The prophet Nephi urged his people to “keep the performances and ordinances of God until the law shall be fulfilled which was given unto Moses” (2 Nephi 25:30). Subsequent prophets urged their people to follow the instructions for these ordinances “strictly” (Mosiah 13:30, Alma 30:3).

Precision and consistency in carrying out ordinances is an important element of religious observance.

Malachi attributed his people’s distance from God to their abandonment of His ordinances. Speaking on behalf of God, he said:

Even from the days of your fathers ye are gone away from mine ordinances, and have not kept them. Return unto me and I will return unto you, saith the Lord of Hosts (Malachi 3:7, 3 Nephi 24:7).

Participation in ordinances brings us closer to God.

But why is that so? Why would strict compliance with a set of instructions help us to deepen and strengthen our relationship with God?

I think the prophet Alma shed some light on this question when he explained the purpose of ordinances to the people of Ammonihah:

Now these ordinances were given after this manner, that thereby the people might look forward on the Son of God, it being a type of his order, or it being his order, and this that they might look forward to him for a remission of their sins, that they might enter into the rest of the Lord (Alma 13:16).

Alma says that the ordinances are “a type,” or a symbol, of the Savior’s order. Then he says, in what appears to be a correction, that they actually are His order. How can they not only symbolize His order but also establish it?

    1. Ordinances reify (make concrete or real) our beliefs and commitments. Baptism represents a rebirth. The sacrament epitomizes the internalization of the divine nature. These symbolic acts have a far more powerful impact on our minds (and therefore on our future behavior) than merely making a verbal commitment.
    2. Ordinances unify the worship of a group of people. It may seem appealing to say, “Let everyone go off and worship God in their own way.” But God wants more for us than that. His ideal is for us to experience the joy of being completely unified with other people. Jesus prayed that we all might be one, even as He and His Father are one (John 17:21, 3 Nephi 19:23, 29). When He appeared to the Nephites, His began by teaching that they should perform baptisms in a consistent manner in order to achieve the unity experienced by the Father, the Son, and the Holy Ghost (3 Nephi 11:27-28). Ordinances integrate us into a religious order, enabling us to operate as a single unit, just as the music of a choir enables them to create something together which none of them could have created on their own.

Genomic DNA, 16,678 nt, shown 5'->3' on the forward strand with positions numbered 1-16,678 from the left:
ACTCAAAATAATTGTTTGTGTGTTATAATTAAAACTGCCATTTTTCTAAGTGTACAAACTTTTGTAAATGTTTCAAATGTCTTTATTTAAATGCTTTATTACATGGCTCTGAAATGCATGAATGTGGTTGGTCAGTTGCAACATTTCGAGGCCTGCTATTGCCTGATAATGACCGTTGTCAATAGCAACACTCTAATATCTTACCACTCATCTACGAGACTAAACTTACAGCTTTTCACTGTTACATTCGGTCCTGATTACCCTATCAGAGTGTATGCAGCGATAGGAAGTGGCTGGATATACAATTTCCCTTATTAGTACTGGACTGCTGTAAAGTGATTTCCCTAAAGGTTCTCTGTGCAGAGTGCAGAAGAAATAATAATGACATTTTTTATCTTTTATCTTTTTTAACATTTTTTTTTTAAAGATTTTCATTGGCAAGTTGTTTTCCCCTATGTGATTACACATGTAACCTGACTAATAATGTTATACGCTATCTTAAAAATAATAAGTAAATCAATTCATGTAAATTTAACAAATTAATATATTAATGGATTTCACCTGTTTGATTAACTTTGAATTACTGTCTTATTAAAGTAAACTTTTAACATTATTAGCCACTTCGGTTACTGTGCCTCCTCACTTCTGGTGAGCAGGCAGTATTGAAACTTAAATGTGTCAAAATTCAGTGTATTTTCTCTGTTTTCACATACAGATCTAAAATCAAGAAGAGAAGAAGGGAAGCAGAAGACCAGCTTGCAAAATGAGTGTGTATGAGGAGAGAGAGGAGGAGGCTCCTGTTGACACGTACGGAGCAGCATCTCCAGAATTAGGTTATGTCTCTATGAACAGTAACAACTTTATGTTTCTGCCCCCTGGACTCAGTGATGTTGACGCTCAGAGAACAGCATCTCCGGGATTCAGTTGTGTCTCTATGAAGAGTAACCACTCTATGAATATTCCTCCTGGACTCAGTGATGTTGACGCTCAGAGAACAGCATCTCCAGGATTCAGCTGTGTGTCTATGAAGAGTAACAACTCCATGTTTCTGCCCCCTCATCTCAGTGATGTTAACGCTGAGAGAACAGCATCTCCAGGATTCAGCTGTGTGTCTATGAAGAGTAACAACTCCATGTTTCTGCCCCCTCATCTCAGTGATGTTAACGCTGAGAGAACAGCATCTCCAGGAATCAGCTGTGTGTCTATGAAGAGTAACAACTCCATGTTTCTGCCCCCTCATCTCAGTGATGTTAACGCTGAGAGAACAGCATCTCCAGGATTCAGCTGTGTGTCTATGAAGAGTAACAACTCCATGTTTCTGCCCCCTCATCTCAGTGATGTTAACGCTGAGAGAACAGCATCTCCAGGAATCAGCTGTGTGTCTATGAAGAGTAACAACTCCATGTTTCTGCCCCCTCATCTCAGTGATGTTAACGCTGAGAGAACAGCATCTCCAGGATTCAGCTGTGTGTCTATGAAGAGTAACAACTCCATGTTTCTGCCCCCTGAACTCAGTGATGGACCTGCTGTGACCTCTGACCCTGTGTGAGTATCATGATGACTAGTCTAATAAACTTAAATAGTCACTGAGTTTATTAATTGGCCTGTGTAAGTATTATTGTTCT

So ordinances establish His order both individually and collectively—individually as they concretize our beliefs and commitments, and collectively as they help us achieve “the unity of the faith” which the Savior wants us to have (Ephesians 4:13).

Today, I will be grateful for the role ordinances play in my life. I will be grateful for their role in making my faith more tangible and durable, in unifying me with other believers, and ultimately in bringing me closer to God.

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What Does It Mean to Be Ordained?

We generally think of order as a good thing and its opposite—disarray, mismanagement, or chaos—as a bad thing. Most of us work hard to organize our lives and to fulfill our responsibilities in an orderly way.

Furthermore, when we participate in an organization, we want to see evidence that things have been thought through, that our participation meaningfully contributes to a greater good, and that our efforts are not dissipated by the sloppiness of the people in charge.